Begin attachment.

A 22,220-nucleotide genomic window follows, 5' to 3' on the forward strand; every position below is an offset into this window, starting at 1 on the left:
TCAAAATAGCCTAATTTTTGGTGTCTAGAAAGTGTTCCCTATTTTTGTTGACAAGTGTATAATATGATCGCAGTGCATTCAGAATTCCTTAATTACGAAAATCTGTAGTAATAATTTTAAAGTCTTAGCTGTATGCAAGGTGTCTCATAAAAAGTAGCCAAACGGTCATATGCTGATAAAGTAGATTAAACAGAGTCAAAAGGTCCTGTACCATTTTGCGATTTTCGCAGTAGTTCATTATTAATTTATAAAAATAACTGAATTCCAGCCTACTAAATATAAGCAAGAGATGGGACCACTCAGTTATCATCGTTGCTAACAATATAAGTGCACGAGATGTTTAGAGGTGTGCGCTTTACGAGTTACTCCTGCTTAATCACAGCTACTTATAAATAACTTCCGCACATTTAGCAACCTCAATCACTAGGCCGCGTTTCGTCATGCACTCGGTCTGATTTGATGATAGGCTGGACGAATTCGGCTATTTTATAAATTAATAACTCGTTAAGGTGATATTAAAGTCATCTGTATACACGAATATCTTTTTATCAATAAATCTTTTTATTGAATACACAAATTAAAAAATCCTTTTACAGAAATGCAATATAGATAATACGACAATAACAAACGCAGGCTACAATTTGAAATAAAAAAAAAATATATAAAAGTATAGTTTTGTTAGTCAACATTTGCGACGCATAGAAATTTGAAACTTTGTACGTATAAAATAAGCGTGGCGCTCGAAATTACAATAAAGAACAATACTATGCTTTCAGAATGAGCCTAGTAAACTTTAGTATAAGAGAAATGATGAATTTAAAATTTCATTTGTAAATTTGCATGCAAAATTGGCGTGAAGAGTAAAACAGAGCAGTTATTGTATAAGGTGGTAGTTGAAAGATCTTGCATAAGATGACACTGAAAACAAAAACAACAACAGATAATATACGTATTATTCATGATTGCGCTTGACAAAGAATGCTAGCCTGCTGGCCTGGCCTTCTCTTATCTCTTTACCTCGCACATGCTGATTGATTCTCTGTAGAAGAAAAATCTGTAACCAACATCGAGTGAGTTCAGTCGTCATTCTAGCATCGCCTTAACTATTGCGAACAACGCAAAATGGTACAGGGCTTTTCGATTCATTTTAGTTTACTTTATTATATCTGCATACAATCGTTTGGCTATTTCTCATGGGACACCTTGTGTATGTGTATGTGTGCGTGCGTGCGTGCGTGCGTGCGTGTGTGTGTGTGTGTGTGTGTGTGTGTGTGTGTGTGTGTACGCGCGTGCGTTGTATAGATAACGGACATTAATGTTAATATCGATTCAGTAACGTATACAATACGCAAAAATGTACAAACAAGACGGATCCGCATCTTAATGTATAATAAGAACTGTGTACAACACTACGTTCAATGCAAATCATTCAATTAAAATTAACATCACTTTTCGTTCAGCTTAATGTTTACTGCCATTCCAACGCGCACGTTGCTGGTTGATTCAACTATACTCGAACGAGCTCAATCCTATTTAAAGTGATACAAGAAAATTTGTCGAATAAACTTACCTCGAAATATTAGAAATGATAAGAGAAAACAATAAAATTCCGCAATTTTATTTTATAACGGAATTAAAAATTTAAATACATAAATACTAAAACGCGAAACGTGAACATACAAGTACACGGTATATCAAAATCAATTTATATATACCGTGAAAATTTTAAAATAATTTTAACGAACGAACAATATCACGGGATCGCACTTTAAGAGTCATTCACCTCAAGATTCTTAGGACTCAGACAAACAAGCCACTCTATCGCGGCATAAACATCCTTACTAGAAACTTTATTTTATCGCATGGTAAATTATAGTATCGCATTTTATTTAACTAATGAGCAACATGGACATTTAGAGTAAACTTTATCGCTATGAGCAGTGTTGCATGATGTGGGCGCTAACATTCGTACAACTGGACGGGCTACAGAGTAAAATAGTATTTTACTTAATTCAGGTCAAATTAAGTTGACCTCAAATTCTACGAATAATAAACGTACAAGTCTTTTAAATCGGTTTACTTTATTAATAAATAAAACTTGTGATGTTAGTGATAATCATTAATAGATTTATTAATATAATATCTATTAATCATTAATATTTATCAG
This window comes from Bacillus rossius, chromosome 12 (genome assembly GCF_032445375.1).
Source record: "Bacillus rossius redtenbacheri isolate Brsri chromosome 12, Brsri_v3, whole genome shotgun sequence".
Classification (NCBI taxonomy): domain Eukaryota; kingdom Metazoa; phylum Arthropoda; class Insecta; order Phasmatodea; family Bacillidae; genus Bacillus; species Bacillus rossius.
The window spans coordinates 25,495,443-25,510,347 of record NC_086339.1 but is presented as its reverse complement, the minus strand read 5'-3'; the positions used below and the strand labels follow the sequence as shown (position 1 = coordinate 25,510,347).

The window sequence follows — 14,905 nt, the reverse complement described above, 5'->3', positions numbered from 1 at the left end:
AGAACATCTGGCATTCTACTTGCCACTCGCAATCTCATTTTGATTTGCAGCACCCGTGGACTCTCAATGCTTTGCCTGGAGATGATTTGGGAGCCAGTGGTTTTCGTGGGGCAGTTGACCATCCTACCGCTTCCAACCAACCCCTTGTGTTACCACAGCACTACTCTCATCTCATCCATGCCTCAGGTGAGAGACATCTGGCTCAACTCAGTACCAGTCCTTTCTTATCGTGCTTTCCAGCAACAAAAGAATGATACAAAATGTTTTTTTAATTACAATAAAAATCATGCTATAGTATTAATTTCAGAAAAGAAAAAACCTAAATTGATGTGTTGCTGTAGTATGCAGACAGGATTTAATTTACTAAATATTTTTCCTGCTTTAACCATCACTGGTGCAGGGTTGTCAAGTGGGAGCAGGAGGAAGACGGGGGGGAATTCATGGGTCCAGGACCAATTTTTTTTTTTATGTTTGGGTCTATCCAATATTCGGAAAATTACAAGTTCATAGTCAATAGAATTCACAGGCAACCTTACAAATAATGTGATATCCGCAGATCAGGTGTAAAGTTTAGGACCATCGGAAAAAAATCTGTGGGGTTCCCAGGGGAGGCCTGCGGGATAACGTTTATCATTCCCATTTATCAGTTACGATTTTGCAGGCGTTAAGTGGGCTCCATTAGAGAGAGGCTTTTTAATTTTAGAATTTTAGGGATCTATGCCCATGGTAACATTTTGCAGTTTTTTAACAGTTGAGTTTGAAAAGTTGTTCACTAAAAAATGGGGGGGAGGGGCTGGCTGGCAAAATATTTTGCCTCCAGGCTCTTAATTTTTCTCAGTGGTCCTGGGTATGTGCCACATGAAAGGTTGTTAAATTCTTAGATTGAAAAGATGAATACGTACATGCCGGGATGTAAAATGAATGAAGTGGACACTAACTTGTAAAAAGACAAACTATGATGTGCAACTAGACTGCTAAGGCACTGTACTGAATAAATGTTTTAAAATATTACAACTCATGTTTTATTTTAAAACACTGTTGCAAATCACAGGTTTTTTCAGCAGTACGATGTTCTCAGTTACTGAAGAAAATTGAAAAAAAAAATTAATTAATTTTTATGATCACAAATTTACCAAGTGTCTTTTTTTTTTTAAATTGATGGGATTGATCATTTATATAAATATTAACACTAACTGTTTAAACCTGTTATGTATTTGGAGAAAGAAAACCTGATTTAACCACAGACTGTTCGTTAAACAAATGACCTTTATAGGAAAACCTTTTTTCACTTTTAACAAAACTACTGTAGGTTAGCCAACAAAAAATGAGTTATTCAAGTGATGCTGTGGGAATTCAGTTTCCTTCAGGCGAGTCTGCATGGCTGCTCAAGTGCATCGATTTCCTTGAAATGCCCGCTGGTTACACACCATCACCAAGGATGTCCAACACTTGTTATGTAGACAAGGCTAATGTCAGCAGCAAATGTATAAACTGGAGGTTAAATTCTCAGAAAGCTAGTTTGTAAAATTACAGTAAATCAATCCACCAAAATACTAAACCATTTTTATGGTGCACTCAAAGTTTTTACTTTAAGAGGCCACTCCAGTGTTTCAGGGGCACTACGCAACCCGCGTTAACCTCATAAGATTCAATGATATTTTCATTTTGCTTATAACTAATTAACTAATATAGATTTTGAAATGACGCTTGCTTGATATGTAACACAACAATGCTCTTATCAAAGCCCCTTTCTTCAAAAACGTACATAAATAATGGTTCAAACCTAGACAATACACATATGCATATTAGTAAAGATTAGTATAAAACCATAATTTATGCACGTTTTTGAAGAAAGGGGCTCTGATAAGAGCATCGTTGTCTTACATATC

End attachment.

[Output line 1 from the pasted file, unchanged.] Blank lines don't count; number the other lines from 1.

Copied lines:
A 22,220-nucleotide genomic window follows, 5' to 3' on the forward strand; every position below is an offset into this window, starting at 1 on the left: